Although this may be your first formal introduction, you may have already received or given spiritual direction. Perhaps you’ve consulted a pastor or spiritual leader for advice. Maybe you made time and space to listen to a friend. “Spiritual direction”, in my opinion, is a fancy term for something we do or look for all the time: companionship.
Spiritual direction is spiritual companionship, not clinical counseling.
Spiritual direction is holy listening, not a bible study.
Spiritual direction is meant to be nourishment for your soul, not a one-size-fits-all formula.
This chart is a very helpful comparison between spiritual direction, discipleship, counseling, and other similar relationships. There is no universal solution to life’s questions and therefore no superior approach.
“The environment of spiritual direction, then, is affirming and encouraging, but it is also a place of authenticity. In spiritual direction we look at the truth of our present situation and experience. The question asked is not “What should be happening in my life?” but “What is happening in my life?” We look for God here, now, because the place where we are in our lives is the place where we find God.”Alice Fryling
Who are spiritual directors?
Some spiritual directors are trained through specialty programs or master degrees and others appear in the form of untrained, but sage friends or leaders. Some receive payment for their time and have warm, inviting offices. Others generously offer to listen for no formal compensation in settings like living rooms or coffee shops. Spiritual direction can happen in groups or among individuals. There are all types of combinations.
One common thread in each combination is the dedication of time and space to listen. Spiritual directors listen to seekers. Seekers learn to hear and listen to God, the ultimate “spiritual director.” (Yes, this may sound corny, but it’s true!)
Meetings may begin with an open ended question like, “What is the state of your soul?” or “What has caused life to pour into you, recently?” Some meetings are filled with silence. That’s ok, too. Sometimes (most of the time?) we don’t have all the answers.
“The opportunity to tell our story opens us to hear God’s story more deeply – God’s presence and participation in our lives and in the life of the world. In God all human stories connect and when we participate in spiritual direction, we seem to notice more of the connections.”Jeannette A. Bakke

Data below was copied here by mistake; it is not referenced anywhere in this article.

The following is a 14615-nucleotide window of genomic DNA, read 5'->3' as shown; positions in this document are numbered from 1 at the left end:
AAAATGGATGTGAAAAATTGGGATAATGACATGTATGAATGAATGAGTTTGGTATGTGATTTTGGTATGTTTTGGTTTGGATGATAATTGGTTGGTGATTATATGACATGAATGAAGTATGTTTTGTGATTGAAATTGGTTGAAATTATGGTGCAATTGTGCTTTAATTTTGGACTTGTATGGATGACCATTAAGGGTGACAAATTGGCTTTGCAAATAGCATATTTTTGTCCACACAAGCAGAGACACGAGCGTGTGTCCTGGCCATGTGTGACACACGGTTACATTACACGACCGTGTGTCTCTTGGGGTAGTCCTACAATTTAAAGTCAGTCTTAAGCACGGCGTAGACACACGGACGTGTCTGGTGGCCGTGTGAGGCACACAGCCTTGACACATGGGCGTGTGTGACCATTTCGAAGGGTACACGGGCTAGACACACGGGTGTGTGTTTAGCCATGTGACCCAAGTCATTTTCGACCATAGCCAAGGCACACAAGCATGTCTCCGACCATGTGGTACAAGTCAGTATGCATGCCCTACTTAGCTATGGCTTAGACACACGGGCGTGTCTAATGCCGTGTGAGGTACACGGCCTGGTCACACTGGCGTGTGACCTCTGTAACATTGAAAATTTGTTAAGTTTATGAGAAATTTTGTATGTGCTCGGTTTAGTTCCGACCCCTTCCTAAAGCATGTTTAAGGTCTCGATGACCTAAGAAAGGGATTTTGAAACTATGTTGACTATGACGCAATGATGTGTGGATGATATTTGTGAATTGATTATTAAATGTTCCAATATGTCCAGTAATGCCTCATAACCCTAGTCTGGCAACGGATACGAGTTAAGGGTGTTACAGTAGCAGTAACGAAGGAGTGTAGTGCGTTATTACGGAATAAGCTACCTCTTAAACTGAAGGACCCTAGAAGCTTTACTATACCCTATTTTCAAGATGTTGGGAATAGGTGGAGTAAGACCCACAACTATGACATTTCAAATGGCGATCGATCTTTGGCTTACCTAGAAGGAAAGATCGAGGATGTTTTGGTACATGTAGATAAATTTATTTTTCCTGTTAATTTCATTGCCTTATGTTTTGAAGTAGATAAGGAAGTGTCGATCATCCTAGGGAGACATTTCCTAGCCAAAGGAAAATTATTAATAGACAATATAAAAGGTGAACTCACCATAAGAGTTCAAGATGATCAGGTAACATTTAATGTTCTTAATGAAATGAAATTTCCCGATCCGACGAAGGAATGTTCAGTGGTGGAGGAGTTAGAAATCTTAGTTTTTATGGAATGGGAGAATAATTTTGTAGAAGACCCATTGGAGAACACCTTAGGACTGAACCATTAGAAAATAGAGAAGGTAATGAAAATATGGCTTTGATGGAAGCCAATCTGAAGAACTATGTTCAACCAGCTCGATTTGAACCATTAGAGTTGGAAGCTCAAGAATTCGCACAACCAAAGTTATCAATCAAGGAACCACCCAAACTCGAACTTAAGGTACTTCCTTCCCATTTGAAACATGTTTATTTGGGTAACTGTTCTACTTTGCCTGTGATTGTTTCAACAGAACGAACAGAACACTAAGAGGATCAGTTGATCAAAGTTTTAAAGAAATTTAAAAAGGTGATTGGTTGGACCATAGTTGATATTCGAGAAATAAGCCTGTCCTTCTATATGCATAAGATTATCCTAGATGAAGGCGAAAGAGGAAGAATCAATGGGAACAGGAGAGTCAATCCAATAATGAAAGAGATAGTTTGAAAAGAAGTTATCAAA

Is spiritual direction a new practice?
Spiritual direction is far from new. There are examples in Christian scripture and throughout church history.
It’s also not exclusively Christian and there’s no particular denominational affiliation. Buddhists, Muslims, Jews, and other eastern religions can practice spiritual direction.
“Spiritual direction is a way of companioning people as they seek to look closely, through the eyes of their hearts, at the guidance and transforming work of God in their lives. It’s a practice that began in the early years of Christianity when people followed the desert mothers and fathers out to the wilderness to ask them how to know God. Over the years, spiritual direction has appeared in many faith traditions. It was kept alive in the Christian faith mainly through the Roman Catholic Church, but today the Protestant church is rediscovering it. People throughout the Christian church, including those of an evangelical orientation, are experiencing again the gifts that God gives to his people through the loving listening and the gentle guidance of spiritual directors.”Alice Fryling
What does this mean for me?
Have you wondered where God is leading or inviting you? Do you have questions regarding faith or spirituality? Do you feel confident in your faith life, but might be curious for a new approach or perspective? Are you interested in new approaches to prayer or spiritual disciplines? Do you have a desire to nurture your soul?
If you felt drawn to one or any number of these questions, spiritual direction is for you!
Looking for other spiritual formation resources?
This was a brief introduction, so just in case you’re still curious: